Dan Wood: The Eponymous Weblog (Archives)

Dan Wood Dan Wood is co-owner of Karelia Software, creating programs for the Macintosh computer. He is the father of two kids, lives in the Bay Area of California USA, and prefers bicycles to cars. This site is his older weblog, which mostly covers geeky topics like Macs and Mac Programming. Go visit the current blog here.

Useful Tidbits and Egotistical Musings from Dan Wood

Categories: Business · Mac OS X · Cocoa Programming · General · All Categories

Thu, 28 May 2009

13 Lucky Marketing Tips for Indie Developers - Part 3 of 3

This is part 3 of a three-part series. Part 1 and part 2 have been archived on the World Wide Web, for your convenience.

10. Make Launches into Big Events

In the past, I assumed that the best way to launch a product was to be as secretive as possible about the product until the big announcement. After all, that's how Apple does it! But, face it, we are not Apple. Apple is able to build up a fever-pitch frenzy by being secretive and letting the rumors fly. Indies, on the other hand, need to make their own buzz. You can build up to your product launch with gradual hints put up on your website, sent to your email list, mentioned on forums, "leaked" to rumors sites as Wil Shipley suggests, and so forth. Make sure to collect an interest email list so that people will be able to buy your program the moment it's out. Perhaps you can partner up others to help you get the word out about your upcoming launch, especially if you have an incentive for the readers of your partner's messages and/or the partner promoting your launch.

Hopefully your launch will not conflict with some other big event in the Mac community. If you start making noises about Launch Day, other developers will probably work their launches around you so as not to saturate the news cycle. Fortunately Apple is pretty good about warning us in advance when they are going to launch something big, so it's easy to work around their schedule as well.

(Today's MacUpdate promo bundle is an example of how not to do this. They could have built up a frenzy for weeks, the way that Panic did for their sale. Instead, they just issued a press release today. No anticipation!)

11. Keep up to date on the main Mac sites

Be sure that you always update your listings for your software on the main software tracker websites. The main listing sites are currently MacUpdate and IUseThis; you should get an account and list your software with each version update. You should strive to get your software listed with the Apple Downloads site: if your product is picked as a featured download, you will get a lot of downloads (and hopefully sales) during that time. Make sure to keep your software updated frequently so its listing doesn't expire! While VersionTracker used to be the king of these sites — we'd get huge spikes in Watson sales directly from VersionTracker back in the day — it's now hardly worth the hassle of registering now that it's been bought out by CNET.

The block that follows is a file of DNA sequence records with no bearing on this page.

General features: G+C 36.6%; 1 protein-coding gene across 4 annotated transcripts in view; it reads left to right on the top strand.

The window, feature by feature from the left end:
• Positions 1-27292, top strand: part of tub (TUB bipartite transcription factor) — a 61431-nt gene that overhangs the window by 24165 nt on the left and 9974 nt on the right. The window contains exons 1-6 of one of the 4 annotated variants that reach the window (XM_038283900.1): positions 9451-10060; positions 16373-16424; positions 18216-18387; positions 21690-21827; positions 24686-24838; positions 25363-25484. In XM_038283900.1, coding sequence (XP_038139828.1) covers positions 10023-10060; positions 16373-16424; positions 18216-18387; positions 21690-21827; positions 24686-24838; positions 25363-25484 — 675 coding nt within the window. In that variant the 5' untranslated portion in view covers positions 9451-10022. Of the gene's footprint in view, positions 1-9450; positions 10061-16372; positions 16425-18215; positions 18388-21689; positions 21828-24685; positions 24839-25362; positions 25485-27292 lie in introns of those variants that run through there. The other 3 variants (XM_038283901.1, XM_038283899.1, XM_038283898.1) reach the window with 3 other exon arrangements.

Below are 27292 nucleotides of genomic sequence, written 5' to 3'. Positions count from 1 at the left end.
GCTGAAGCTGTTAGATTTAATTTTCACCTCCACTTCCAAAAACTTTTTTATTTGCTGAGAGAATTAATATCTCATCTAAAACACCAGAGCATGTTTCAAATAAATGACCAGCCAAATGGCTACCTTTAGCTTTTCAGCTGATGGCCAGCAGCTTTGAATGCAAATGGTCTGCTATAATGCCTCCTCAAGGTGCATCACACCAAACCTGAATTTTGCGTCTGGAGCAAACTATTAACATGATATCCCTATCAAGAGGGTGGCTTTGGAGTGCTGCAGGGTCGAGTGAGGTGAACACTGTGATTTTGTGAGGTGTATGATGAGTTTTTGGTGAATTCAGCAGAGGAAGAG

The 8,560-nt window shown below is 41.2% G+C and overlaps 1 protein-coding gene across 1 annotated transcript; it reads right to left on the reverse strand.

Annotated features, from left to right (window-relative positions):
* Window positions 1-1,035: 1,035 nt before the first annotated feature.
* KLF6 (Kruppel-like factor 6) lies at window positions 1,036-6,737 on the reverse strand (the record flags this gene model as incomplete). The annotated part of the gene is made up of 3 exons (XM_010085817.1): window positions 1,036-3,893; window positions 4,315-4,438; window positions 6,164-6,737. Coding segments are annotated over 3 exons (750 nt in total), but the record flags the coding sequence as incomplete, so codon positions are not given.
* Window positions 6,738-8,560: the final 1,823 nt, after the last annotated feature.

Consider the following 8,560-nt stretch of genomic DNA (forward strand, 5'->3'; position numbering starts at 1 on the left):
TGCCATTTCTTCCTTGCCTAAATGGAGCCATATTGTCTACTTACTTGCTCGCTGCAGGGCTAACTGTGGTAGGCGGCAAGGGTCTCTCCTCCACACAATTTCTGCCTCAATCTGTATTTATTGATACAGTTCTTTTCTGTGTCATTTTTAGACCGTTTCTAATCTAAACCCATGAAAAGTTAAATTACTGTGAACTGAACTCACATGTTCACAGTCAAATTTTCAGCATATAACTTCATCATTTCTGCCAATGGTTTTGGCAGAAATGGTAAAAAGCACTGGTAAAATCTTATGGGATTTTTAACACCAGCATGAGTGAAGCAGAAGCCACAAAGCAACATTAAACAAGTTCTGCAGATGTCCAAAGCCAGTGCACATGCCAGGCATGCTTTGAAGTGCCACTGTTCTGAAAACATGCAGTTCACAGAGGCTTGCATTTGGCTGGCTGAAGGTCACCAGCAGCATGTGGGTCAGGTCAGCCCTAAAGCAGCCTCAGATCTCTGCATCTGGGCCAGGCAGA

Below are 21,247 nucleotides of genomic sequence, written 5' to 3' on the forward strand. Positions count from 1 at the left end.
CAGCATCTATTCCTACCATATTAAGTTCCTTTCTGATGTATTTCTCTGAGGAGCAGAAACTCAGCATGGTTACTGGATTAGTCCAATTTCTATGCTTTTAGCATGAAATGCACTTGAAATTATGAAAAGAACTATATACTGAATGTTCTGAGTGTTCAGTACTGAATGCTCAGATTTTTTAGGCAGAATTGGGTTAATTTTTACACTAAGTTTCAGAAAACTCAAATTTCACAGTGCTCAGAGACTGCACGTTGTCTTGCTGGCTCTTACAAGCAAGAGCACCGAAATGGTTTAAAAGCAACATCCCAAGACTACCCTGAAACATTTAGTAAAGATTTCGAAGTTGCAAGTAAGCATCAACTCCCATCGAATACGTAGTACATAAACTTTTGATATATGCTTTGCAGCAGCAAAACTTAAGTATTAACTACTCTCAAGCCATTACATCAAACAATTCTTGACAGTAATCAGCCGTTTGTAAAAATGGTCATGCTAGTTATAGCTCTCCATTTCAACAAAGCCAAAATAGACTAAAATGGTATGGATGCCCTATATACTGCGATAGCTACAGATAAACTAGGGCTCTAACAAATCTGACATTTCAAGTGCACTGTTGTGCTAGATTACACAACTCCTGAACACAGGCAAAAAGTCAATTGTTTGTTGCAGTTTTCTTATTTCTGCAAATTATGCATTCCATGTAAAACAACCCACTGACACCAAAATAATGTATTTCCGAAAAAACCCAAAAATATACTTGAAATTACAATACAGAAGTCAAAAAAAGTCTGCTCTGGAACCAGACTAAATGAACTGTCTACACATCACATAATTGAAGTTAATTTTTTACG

12. Allow your software licenses to be sold and bought by third parties

There are a lot of other models besides a person buying a license for themselves on your website. Try to consider other ways people might buy your software. A simple change in your licensing setup might allow somebody to buy a license as a gift for another, for example. But how about people who want a piece of the action? While individual Mac users are likely to recommend your product to their friends as a courtesy, there are many consultants whose livelihood depends on setting up people's Macs and getting a cut of the sale. So ideally you would set up your selling system so that you could have affiliates (codes that allow you to track how somebody heard about your product so you can compensate the referrer with some percent of the sale). Another approach would be to have an online storefront that allows somebody to perform the transaction themselves to purchase your software on behalf of somebody else, while taking a commission.

Of course the biggest step of all, one which most indies are not willing to take, is to go into boxed product retail stores. You may wish to listen to the audio of the panel discussion that I put together back in 2004 for the O'Reilly Mac OS X Conference, "How to Run Your Own Software Business." Wil Shipley (Sorry to keep mentioning him here!) ranted eloquently about why this wasn't a good idea, especially in the United States, and I don't see any indications that things have changed at all since this conference. Unless you know something I don't know, I'd suggest ix-nay on the ox-bay.

13. Give away licenses liberally

Look, there are something like 20 million people running Tiger or Leopard currently. Of course you'll never reach all of them, but if you can sell your software to a few thousand per year — just a tiny fraction — you are making a living.

So again inspired by Shipley, think of how you can give away licenses of your software to some of the others (the other 19,990,000 people) and use that as leverage. If they write a blog review of your software, you may sell a few more copies to somebody else.